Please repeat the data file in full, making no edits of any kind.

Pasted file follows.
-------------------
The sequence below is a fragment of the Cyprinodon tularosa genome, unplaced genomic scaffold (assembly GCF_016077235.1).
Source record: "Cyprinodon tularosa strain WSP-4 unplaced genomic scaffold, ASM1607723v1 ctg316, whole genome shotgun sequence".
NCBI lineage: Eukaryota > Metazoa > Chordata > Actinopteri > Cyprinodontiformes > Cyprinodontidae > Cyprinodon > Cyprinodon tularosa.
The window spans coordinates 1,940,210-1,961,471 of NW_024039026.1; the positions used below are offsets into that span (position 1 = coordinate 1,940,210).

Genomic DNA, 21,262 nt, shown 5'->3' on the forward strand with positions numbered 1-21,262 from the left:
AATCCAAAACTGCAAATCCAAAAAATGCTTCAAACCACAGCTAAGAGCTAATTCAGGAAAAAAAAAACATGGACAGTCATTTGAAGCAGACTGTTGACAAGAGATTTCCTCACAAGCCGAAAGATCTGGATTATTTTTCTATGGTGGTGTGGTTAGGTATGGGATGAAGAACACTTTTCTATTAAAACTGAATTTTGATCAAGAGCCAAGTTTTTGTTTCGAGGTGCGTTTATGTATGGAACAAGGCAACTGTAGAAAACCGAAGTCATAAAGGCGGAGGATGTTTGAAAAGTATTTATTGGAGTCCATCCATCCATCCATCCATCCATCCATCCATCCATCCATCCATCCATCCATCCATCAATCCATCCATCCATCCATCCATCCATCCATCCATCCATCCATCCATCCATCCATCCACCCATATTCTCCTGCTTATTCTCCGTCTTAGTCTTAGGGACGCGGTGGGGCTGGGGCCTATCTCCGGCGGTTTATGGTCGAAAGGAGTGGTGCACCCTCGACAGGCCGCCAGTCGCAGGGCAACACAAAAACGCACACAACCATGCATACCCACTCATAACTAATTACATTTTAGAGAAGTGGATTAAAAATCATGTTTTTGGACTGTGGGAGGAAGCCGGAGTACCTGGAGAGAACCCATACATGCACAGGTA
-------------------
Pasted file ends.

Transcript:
The sequence below is a fragment of the Cyprinodon tularosa genome, unplaced genomic scaffold (assembly GCF_016077235.1).
Source record: "Cyprinodon tularosa strain WSP-4 unplaced genomic scaffold, ASM1607723v1 ctg316, whole genome shotgun sequence".
NCBI lineage: Eukaryota > Metazoa > Chordata > Actinopteri > Cyprinodontiformes > Cyprinodontidae > Cyprinodon > Cyprinodon tularosa.
The window spans coordinates 1,940,210-1,961,471 of NW_024039026.1; the positions used below are offsets into that span (position 1 = coordinate 1,940,210).

Genomic DNA, 21,262 nt, shown 5'->3' on the forward strand with positions numbered 1-21,262 from the left:
AATCCAAAACTGCAAATCCAAAAAATGCTTCAAACCACAGCTAAGAGCTAATTCAGGAAAAAAAAAACATGGACAGTCATTTGAAGCAGACTGTTGACAAGAGATTTCCTCACAAGCCGAAAGATCTGGATTATTTTTCTATGGTGGTGTGGTTAGGTATGGGATGAAGAACACTTTTCTATTAAAACTGAATTTTGATCAAGAGCCAAGTTTTTGTTTCGAGGTGCGTTTATGTATGGAACAAGGCAACTGTAGAAAACCGAAGTCATAAAGGCGGAGGATGTTTGAAAAGTATTTATTGGAGTCCATCCATCCATCCATCCATCCATCCATCCATCCATCCATCCATCCATCCATCCATCAATCCATCCATCCATCCATCCATCCATCCATCCATCCATCCATCCATCCATCCATCCACCCATATTCTCCTGCTTATTCTCCGTCTTAGTCTTAGGGACGCGGTGGGGCTGGGGCCTATCTCCGGCGGTTTATGGTCGAAAGGAGTGGTGCACCCTCGACAGGCCGCCAGTCGCAGGGCAACACAAAAACGCACACAACCATGCATACCCACTCATAACTAATTACATTTTAGAGAAGTGGATTAAAAATCATGTTTTTGGACTGTGGGAGGAAGCCGGAGTACCTGGAGAGAACCCATACATGCACAGGTA